Friday, December 15, 2017
   
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Dealing with media muggings

As part of Faith Connection’s Media Month, Joe Sinasac and Sara Loftson held a workshop and discussion on dealing with media on May 29, 2007 at the Pastoral Center on 1155 Yonge Street. Joe is editor of The Catholic Register and Sara is the paper’s youth editor.

Joe outlined how certain stories can be reported factually and then gradually, if they push peoples’ hot buttons, these stories get picked up by others and turned into opinion pieces that can distort the facts. Also, headlines can twist a story and send out a more inflammatory message than the story calls for.

Reporters can get the story right, for example World Youth Day was covered very well. When they get it wrong, it can be for many reasons: the tight deadlines which sometimes prevent careful background preparation, the complication of the issues, the drive to keep stories simple and the temptation to highlight the conflict or the personalities involved.

Using the new media

Sara explored the ways people can be heard on the web. She demonstrated how comments can be sent in to, say, CBC, and showed how many comments were logged following one particular story on infertility. She shared her own story of voicing her opinion on radio and how empowering that felt.

Both she and Joe encouraged participants to get involved with both the new and old media: that both ways had an impact and would be heard by many people. Joe encouraged participants to read and see more media, to advocate – taking part in polls, discussions and talk shows, to call reporters, to set up editorial board meetings, and write opinion articles for the op ed page (app. 800 words) on timely issues.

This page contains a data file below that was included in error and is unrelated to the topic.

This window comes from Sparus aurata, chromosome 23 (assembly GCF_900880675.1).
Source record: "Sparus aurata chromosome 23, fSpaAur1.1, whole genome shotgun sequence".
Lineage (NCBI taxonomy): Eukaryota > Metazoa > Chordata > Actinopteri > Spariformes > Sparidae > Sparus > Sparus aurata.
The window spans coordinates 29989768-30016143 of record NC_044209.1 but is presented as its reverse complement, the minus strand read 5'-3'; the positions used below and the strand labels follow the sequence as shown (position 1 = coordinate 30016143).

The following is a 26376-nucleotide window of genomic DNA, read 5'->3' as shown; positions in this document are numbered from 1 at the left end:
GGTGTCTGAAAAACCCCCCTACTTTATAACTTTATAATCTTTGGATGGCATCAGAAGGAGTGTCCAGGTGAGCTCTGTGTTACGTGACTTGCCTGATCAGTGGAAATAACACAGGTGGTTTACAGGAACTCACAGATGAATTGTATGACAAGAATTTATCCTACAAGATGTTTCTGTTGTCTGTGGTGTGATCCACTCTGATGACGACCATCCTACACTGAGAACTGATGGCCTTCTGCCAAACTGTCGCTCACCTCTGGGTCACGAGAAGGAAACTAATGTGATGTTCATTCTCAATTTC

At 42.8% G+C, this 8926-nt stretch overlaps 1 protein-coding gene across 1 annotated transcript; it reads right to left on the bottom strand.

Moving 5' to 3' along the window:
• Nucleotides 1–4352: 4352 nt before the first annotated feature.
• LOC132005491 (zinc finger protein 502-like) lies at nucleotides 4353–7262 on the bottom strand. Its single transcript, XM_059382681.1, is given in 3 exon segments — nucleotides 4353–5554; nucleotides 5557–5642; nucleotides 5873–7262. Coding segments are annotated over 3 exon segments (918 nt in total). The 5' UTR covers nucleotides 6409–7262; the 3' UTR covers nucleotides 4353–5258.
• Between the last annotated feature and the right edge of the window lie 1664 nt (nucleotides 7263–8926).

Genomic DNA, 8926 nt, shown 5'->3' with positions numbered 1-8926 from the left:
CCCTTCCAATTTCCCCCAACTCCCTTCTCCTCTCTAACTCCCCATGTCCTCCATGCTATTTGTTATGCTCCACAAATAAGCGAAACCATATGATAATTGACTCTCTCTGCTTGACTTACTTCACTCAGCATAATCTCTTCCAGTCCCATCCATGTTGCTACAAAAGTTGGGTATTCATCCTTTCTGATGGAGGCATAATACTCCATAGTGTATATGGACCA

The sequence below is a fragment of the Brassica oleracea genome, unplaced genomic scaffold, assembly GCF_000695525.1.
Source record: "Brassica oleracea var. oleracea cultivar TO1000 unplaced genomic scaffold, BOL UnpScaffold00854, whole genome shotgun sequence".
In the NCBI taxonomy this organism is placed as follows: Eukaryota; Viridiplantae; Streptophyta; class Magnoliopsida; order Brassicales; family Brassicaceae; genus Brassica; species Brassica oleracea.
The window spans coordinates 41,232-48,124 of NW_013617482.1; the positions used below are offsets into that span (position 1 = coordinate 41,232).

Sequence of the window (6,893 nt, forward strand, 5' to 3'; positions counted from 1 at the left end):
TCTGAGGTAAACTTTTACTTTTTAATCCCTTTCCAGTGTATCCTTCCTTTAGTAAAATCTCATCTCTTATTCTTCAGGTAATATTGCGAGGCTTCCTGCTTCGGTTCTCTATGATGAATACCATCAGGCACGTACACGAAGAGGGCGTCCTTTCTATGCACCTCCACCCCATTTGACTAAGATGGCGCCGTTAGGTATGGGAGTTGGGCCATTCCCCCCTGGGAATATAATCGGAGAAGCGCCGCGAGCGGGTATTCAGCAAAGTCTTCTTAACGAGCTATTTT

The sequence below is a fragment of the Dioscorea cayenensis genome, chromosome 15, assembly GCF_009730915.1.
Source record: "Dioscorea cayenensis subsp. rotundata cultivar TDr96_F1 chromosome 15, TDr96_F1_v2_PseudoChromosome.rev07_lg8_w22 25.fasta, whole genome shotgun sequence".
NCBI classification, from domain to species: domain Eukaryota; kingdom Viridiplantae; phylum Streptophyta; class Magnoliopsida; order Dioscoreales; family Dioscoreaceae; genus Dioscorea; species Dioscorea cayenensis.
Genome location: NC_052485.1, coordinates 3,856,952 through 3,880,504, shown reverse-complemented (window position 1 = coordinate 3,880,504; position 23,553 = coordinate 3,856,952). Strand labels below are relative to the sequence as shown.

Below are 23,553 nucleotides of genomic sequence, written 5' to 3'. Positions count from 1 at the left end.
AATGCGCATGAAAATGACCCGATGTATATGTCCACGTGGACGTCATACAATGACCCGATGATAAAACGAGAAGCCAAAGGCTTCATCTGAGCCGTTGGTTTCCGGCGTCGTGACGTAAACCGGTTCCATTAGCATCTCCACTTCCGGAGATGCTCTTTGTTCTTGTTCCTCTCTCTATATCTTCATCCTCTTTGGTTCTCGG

Letters to the editor

Joe then encouraged participants to send in letters to the editor. In a handout, Joe wrote, “Every publication has a section for readers and takes very seriously the letters it receives. They know letters are one of the best read parts of the publication and they spend considerable attention on them.”

He indicated that letters represent the one place in the publication where a reader can get his/her views across relatively uncensored. But the competition is stiff: newspapers like the Globe and the Star receive over 300 letters a day and select only the most relevant.

Here are Joe’s tips for getting your letter published:

  1. Keep the letter short: no more than 200 or 250 words, and less than that is even better.
  2. Start by referencing the article/commentary/subject you are responding to, including date and headline. Keep sentences short – be direct.
  3. Include name, title, postal address and contact information such as phone number and e-­mail. The phone number is important because the paper will call and confirm you really wrote this letter.
  4. E-mail to the address provided in the publication or on its web site.
  5. The sooner you respond to an article, the better. If you wait too long, your letter will be bypassed in favour of more current topics.
  6. Keep your language civil and nonthreatening. Refrain from cheap shots and insults. Facts work best.

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